I can tell just by the way you speak of it

 
 
 
r.t..b...
1.2.6  r.t..b...  replied to  Vic Eldred @1.2.2    3 weeks ago
Impeachment is always a procedure that neutralizes an election. It should always be a last resort

Impeachment should be a last resort. But a necessary function if the infractions merit it...infractions perpetrated while in office and separate from the the election itself, otherwise it diminishes its' entire intent. We shall see if this instance rises to the levels as outlined in our Constitution, but the evidence certainly seems to warrant the investigation. If truly innocent, trump, his Party, and his supporters should welcome it. If duly found malfeasant, trump, his Party, and his supporters should accept it. Nixon did so in his time, less confident of this fellow should it come to pass.

 
 
 
Vic Eldred
1.2.7  Vic Eldred  replied to  r.t..b... @1.2.6    3 weeks ago
But a necessary function if the infractions merit it..

Did they merit it in the two that actually took place?


If duly found malfeasant, trump, his Party, and his supporters should accept it.

And if they are frivolous the American people should turn democrats out of office En masse!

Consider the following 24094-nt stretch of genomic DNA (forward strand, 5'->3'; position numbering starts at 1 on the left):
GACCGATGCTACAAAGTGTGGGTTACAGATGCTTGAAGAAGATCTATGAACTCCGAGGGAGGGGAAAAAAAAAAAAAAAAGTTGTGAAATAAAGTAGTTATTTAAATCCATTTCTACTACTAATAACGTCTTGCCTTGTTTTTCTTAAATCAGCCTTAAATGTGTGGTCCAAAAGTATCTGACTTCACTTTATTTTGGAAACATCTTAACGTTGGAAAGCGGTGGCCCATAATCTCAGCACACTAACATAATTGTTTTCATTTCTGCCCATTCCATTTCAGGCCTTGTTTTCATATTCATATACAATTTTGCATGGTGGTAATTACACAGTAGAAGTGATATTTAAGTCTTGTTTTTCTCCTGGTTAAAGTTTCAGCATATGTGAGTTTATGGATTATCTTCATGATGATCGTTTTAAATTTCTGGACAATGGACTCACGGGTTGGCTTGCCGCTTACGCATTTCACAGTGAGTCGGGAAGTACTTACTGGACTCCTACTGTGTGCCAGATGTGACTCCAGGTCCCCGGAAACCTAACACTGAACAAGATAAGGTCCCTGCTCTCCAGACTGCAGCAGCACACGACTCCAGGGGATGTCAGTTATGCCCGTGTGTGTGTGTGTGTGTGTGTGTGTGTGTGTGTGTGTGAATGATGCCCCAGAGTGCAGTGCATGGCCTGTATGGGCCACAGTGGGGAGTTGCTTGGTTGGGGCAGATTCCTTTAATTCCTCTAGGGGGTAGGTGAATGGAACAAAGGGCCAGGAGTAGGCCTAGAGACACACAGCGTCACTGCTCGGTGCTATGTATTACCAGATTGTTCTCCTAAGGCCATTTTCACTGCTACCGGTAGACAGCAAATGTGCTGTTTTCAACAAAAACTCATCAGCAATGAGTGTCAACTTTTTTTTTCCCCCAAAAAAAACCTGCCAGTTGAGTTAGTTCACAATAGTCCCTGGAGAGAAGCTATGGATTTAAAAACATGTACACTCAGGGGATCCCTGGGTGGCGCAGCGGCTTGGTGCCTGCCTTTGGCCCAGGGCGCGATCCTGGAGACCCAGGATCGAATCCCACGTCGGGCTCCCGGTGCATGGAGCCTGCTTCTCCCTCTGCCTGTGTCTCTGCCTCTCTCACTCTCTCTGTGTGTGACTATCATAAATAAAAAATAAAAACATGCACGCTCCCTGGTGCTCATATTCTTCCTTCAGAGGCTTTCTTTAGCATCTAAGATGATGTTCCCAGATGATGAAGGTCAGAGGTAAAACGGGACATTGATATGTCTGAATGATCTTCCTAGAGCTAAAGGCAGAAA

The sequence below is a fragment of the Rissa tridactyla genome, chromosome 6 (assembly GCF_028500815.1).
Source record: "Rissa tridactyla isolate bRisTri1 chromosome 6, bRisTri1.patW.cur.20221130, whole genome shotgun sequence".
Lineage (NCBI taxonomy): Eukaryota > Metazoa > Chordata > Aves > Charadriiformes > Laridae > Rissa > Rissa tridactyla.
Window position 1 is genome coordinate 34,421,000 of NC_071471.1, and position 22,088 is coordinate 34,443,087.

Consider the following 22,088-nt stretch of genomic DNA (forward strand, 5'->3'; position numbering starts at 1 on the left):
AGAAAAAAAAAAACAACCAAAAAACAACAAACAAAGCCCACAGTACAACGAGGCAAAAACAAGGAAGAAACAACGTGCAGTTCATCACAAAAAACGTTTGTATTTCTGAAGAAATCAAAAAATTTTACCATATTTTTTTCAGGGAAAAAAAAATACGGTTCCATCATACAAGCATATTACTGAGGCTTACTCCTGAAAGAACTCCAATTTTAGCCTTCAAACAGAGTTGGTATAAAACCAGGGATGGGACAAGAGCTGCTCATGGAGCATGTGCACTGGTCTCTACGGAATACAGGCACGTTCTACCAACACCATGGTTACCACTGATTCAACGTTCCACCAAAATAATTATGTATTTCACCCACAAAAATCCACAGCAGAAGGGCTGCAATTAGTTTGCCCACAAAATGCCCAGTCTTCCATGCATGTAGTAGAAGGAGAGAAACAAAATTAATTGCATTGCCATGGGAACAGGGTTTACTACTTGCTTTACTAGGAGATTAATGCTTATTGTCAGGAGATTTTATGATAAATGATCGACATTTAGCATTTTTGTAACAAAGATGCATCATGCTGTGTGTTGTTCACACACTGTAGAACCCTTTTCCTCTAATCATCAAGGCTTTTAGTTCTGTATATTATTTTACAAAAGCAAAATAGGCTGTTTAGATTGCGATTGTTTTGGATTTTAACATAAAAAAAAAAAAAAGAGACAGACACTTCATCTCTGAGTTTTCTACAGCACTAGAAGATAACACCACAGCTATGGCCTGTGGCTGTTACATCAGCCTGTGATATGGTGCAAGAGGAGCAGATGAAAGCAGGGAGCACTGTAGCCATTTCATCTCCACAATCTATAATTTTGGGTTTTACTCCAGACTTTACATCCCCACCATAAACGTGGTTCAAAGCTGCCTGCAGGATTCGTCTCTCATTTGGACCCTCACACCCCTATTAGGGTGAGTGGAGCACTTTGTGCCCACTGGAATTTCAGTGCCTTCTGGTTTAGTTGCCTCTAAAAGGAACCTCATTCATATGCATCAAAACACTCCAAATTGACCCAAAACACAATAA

Tessylo
1.2.8  Tessylo  replied to  Vic Eldred @1.2.5    3 weeks ago

[Deleted]

 
 
 
XDm9mm
1.2.9  XDm9mm  replied to  r.t..b... @1.2.6    3 weeks ago
Impeachment should be a last resort.

Very true.

However, it was the option of choice by the Democrats even before the man had the opportunity to take the oath of office.   The visceral hatred of Donald Trump by the vast majority of Democrats currently in office and many if not most of their constituents is nearly palpable.  People laughingly speak of Trump Derangement Syndrome and claim there is no such thing.   While there is technically no such thing, simply reading the posts of many here and listening to many of the talking heads representing the main stream media and of course the bell weather of insanity the Hollywood elites, TDS does exist even if not officially diagnosed. 

 
 
 
r.t..b...
1.2.10  r.t..b...  replied to  Vic Eldred @1.2.7    3 weeks ago
And if they are frivolous the American people should turn democrats out of office En masse!

Exactly why we have elections...the ultimate arbitrator. And maintaining the sanctity of such lies at the heart of this inquiry, something everyone should see as a serious matter with foundational consequences at stake.

 
 
 
XDm9mm